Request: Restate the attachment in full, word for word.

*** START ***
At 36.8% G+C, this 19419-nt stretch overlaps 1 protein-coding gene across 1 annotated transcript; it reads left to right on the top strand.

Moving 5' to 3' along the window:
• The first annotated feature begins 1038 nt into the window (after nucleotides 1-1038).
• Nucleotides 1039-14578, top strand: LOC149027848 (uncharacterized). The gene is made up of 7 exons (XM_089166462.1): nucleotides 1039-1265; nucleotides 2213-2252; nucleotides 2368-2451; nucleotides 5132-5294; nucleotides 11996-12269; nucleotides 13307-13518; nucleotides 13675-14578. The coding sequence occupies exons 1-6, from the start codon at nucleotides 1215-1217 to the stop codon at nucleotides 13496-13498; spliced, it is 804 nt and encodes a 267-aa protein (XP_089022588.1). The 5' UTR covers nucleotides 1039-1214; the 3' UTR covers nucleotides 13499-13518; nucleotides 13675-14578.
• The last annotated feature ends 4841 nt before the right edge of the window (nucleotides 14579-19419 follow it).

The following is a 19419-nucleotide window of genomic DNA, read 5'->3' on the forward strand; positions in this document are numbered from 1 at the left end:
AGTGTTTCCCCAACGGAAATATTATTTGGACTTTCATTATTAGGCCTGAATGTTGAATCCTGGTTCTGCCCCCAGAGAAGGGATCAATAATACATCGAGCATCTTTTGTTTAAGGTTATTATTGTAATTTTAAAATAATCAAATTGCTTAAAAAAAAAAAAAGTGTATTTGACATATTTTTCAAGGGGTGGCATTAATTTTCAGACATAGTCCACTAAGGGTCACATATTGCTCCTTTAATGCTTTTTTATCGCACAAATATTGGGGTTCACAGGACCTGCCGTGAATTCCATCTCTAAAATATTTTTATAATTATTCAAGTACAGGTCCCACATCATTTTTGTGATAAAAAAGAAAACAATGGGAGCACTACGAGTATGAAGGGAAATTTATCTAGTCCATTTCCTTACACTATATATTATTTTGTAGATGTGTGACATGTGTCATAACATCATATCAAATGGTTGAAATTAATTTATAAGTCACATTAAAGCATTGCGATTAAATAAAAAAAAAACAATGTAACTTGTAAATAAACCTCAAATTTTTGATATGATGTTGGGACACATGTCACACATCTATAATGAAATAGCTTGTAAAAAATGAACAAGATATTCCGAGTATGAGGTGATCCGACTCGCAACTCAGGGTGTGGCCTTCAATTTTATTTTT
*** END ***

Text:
At 36.8% G+C, this 19419-nt stretch overlaps 1 protein-coding gene across 1 annotated transcript; it reads left to right on the top strand.

Moving 5' to 3' along the window:
• The first annotated feature begins 1038 nt into the window (after nucleotides 1-1038).
• Nucleotides 1039-14578, top strand: LOC149027848 (uncharacterized). The gene is made up of 7 exons (XM_089166462.1): nucleotides 1039-1265; nucleotides 2213-2252; nucleotides 2368-2451; nucleotides 5132-5294; nucleotides 11996-12269; nucleotides 13307-13518; nucleotides 13675-14578. The coding sequence occupies exons 1-6, from the start codon at nucleotides 1215-1217 to the stop codon at nucleotides 13496-13498; spliced, it is 804 nt and encodes a 267-aa protein (XP_089022588.1). The 5' UTR covers nucleotides 1039-1214; the 3' UTR covers nucleotides 13499-13518; nucleotides 13675-14578.
• The last annotated feature ends 4841 nt before the right edge of the window (nucleotides 14579-19419 follow it).

The following is a 19419-nucleotide window of genomic DNA, read 5'->3' on the forward strand; positions in this document are numbered from 1 at the left end:
AGTGTTTCCCCAACGGAAATATTATTTGGACTTTCATTATTAGGCCTGAATGTTGAATCCTGGTTCTGCCCCCAGAGAAGGGATCAATAATACATCGAGCATCTTTTGTTTAAGGTTATTATTGTAATTTTAAAATAATCAAATTGCTTAAAAAAAAAAAAAGTGTATTTGACATATTTTTCAAGGGGTGGCATTAATTTTCAGACATAGTCCACTAAGGGTCACATATTGCTCCTTTAATGCTTTTTTATCGCACAAATATTGGGGTTCACAGGACCTGCCGTGAATTCCATCTCTAAAATATTTTTATAATTATTCAAGTACAGGTCCCACATCATTTTTGTGATAAAAAAGAAAACAATGGGAGCACTACGAGTATGAAGGGAAATTTATCTAGTCCATTTCCTTACACTATATATTATTTTGTAGATGTGTGACATGTGTCATAACATCATATCAAATGGTTGAAATTAATTTATAAGTCACATTAAAGCATTGCGATTAAATAAAAAAAAAACAATGTAACTTGTAAATAAACCTCAAATTTTTGATATGATGTTGGGACACATGTCACACATCTATAATGAAATAGCTTGTAAAAAATGAACAAGATATTCCGAGTATGAGGTGATCCGACTCGCAACTCAGGGTGTGGCCTTCAATTTTATTTTT